The Circular Dream

There once was a magician who spent a year dreaming her nightmares and waking to another. Then in a series of fever dreams she discovered the answers to the universe and carefully catalogued them until needed. She was the last human and was tired of sleeping alone in the crumbling, sunken shopping centre. One day she had the impulse to paint, and in a dusty arts supply shop she found the necessary equipment. By dim torchlight she painted a pink rose on the concrete floor of her makeshift alcove. With a few spoken words, recalled from a dream, she conjured the rose to life and cradled its perfumed petals in her dirt-cracked palm. In the following months she conjured a rose garden amongst modernity’s ruins, then slept for another year.

Upon waking the magician desired to paint a child and bring her into reality. That morning she climbed through the labyrinth of rubble to the bleak world above, to see if any plants or insects had returned, and for more light. On the surface she stumbled over twisted metal and concrete, clutching her water-damaged easel and charred satchel of paints. Before her, a purple skyline bent around the towering gods of a lost civilisation. A circular ruin of office building innards swayed and creaked, like brittle metal skeletons with see-through holes, revealing the one behind it and the one behind it. In the centre was the deep, hollow blast zone. She set up her easel on the flattened roof of a collapsed car park. The dry, noxious wind grabbed at the paper. She held the thick paper down with one hand and dipped the brush into the paint.

Each day she spent the few hours of fractured daylight in the world above, painting and reworking the image. When darkness fell she returned to the shopping centre to study her catalogue of answers and sleep. At times her own form faded with the light and her body slipped into a lost universe. She dreamed she was in her sun-filled kitchen, pressing buttons to make coffee from an endless supply of aluminium pods. Her family had grown and was visiting for the weekend. It was a world brighter and more colourful than reality itself.

A month went by before she woke. She climbed to the surface and continued painting her dream child.

The day came when the child was ready. The magician spoke her dream words and conjured the girl into reality. She made sure to include the words for forgetting—for both of them. Upon wakening the child studied the circular ruins, and marvelled at the purple sky. There was nothing else for her to compare it to and she accepted her broken surroundings as all there had ever been.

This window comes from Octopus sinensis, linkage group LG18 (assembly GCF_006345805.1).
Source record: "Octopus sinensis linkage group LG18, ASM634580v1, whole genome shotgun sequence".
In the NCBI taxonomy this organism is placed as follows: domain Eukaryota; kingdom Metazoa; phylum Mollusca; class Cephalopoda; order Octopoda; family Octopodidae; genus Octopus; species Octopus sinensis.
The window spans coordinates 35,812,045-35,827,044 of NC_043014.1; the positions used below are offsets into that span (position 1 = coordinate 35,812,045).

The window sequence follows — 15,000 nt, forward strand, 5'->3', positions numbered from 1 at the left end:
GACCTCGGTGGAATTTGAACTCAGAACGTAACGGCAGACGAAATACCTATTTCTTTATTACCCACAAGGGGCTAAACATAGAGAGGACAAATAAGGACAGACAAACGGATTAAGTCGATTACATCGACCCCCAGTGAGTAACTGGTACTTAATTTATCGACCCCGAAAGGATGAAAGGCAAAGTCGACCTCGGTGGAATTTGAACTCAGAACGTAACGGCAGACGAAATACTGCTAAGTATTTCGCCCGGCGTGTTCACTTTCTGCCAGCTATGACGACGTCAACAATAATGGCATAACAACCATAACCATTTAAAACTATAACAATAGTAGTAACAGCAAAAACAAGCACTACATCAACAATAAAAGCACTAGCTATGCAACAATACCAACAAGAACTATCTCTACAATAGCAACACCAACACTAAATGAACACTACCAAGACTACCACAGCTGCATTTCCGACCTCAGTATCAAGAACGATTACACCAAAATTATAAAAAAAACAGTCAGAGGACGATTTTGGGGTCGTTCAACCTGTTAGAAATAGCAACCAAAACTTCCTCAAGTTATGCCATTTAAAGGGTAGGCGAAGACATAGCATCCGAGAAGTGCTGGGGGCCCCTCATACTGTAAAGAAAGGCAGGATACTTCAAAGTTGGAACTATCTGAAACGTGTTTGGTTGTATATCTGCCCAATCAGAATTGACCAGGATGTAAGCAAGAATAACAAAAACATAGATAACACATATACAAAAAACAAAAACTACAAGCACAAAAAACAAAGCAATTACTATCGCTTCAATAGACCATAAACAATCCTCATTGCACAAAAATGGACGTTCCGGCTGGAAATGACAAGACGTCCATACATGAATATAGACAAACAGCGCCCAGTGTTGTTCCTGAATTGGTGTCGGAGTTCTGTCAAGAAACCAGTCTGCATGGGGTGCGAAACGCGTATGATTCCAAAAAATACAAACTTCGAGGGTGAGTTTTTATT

There were no mirrors, and they looked to the other as proof of their existence. The child happily sheltered in the shopping centre and played with ash-coated plush toys. For the next few months her mother did not sleep. The magician observed her mini-me constantly, fearing she would wake up to find the child dead and withered like the rose garden. To her the child was as real as the wind and dust.

As long as the child was in her sights she existed.

The child grew: older, wiser and stronger. She sometimes asked, where are the other people? So the magician taught her to paint to help fill in the hours. As the mother had also forgotten her knowledge of the universe, she told the child to paint what she thought the answers might be. The child’s paintings mimicked the picture books she’d collected from outside a compressed bookstore, where the books had scattered long ago like sand from a ruptured hourglass. They covered the cracked walls and floors of the shopping centre with paintings that trailed all the way up to the ruined city above.

After a time, the magician became weary and her body began to fade more often into the lost universe. Whenever she walked too far with the child a fluid-filled cough would convulse out of her. She slept for longer periods and her lost dreams, of a brightly lit home with electric switches for everything, returned. Alone, the child explored the outskirts of the city, seeking answers, and sometimes not returning for days. When the magician woke from her fretful sleep she imagined the wandering girl had vanished forever. She would clutch her child’s paintings, listening intently for the scuffling pebbles of footsteps.

One day the grown child returned from her wanderings to find her mother sleeping peacefully in her alcove. Covered in a thick dust. She got out her paints and drew the woman asleep in a garden bed of pink roses, with twigs and grass cushioning her statuesque form. The child spoke a few words recalled from a recent dream then kissed her mother gently, lingering in the moment’s exquisite and melancholic sweetness.

The magician withered and faded into dust.

Alone, the young woman began painting a new world of simulacra. She painted images from her dreams and the books she had collected in her wanderings. One image in particular, of a child swinging from an old tire tied to a flourishing tree branch, caught her attention. She readied her brush.

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